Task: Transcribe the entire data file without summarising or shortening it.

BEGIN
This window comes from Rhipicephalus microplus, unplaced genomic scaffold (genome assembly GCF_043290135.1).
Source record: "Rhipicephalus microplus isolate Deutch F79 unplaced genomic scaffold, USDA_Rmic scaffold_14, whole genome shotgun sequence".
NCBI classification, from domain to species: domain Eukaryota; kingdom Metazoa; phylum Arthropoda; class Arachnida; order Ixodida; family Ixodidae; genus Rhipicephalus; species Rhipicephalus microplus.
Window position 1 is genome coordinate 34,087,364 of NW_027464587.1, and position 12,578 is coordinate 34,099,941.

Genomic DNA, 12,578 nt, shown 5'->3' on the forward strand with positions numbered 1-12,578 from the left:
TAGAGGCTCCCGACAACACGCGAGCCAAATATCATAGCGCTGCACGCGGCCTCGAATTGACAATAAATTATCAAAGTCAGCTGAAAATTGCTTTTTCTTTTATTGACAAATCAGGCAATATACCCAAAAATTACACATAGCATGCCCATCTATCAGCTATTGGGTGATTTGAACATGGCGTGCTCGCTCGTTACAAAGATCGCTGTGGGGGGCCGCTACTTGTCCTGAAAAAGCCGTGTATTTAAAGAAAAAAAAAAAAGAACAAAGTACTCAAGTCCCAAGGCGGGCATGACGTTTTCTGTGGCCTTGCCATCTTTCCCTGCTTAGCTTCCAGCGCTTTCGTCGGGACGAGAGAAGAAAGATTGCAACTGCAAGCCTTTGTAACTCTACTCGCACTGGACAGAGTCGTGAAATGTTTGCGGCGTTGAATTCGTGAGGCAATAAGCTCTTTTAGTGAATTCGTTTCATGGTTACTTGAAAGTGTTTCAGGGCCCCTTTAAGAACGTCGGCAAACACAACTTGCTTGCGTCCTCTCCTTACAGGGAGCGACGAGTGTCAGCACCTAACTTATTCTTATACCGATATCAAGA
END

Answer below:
This window comes from Rhipicephalus microplus, unplaced genomic scaffold (genome assembly GCF_043290135.1).
Source record: "Rhipicephalus microplus isolate Deutch F79 unplaced genomic scaffold, USDA_Rmic scaffold_14, whole genome shotgun sequence".
NCBI classification, from domain to species: domain Eukaryota; kingdom Metazoa; phylum Arthropoda; class Arachnida; order Ixodida; family Ixodidae; genus Rhipicephalus; species Rhipicephalus microplus.
Window position 1 is genome coordinate 34,087,364 of NW_027464587.1, and position 12,578 is coordinate 34,099,941.

Genomic DNA, 12,578 nt, shown 5'->3' on the forward strand with positions numbered 1-12,578 from the left:
TAGAGGCTCCCGACAACACGCGAGCCAAATATCATAGCGCTGCACGCGGCCTCGAATTGACAATAAATTATCAAAGTCAGCTGAAAATTGCTTTTTCTTTTATTGACAAATCAGGCAATATACCCAAAAATTACACATAGCATGCCCATCTATCAGCTATTGGGTGATTTGAACATGGCGTGCTCGCTCGTTACAAAGATCGCTGTGGGGGGCCGCTACTTGTCCTGAAAAAGCCGTGTATTTAAAGAAAAAAAAAAAAGAACAAAGTACTCAAGTCCCAAGGCGGGCATGACGTTTTCTGTGGCCTTGCCATCTTTCCCTGCTTAGCTTCCAGCGCTTTCGTCGGGACGAGAGAAGAAAGATTGCAACTGCAAGCCTTTGTAACTCTACTCGCACTGGACAGAGTCGTGAAATGTTTGCGGCGTTGAATTCGTGAGGCAATAAGCTCTTTTAGTGAATTCGTTTCATGGTTACTTGAAAGTGTTTCAGGGCCCCTTTAAGAACGTCGGCAAACACAACTTGCTTGCGTCCTCTCCTTACAGGGAGCGACGAGTGTCAGCACCTAACTTATTCTTATACCGATATCAAGA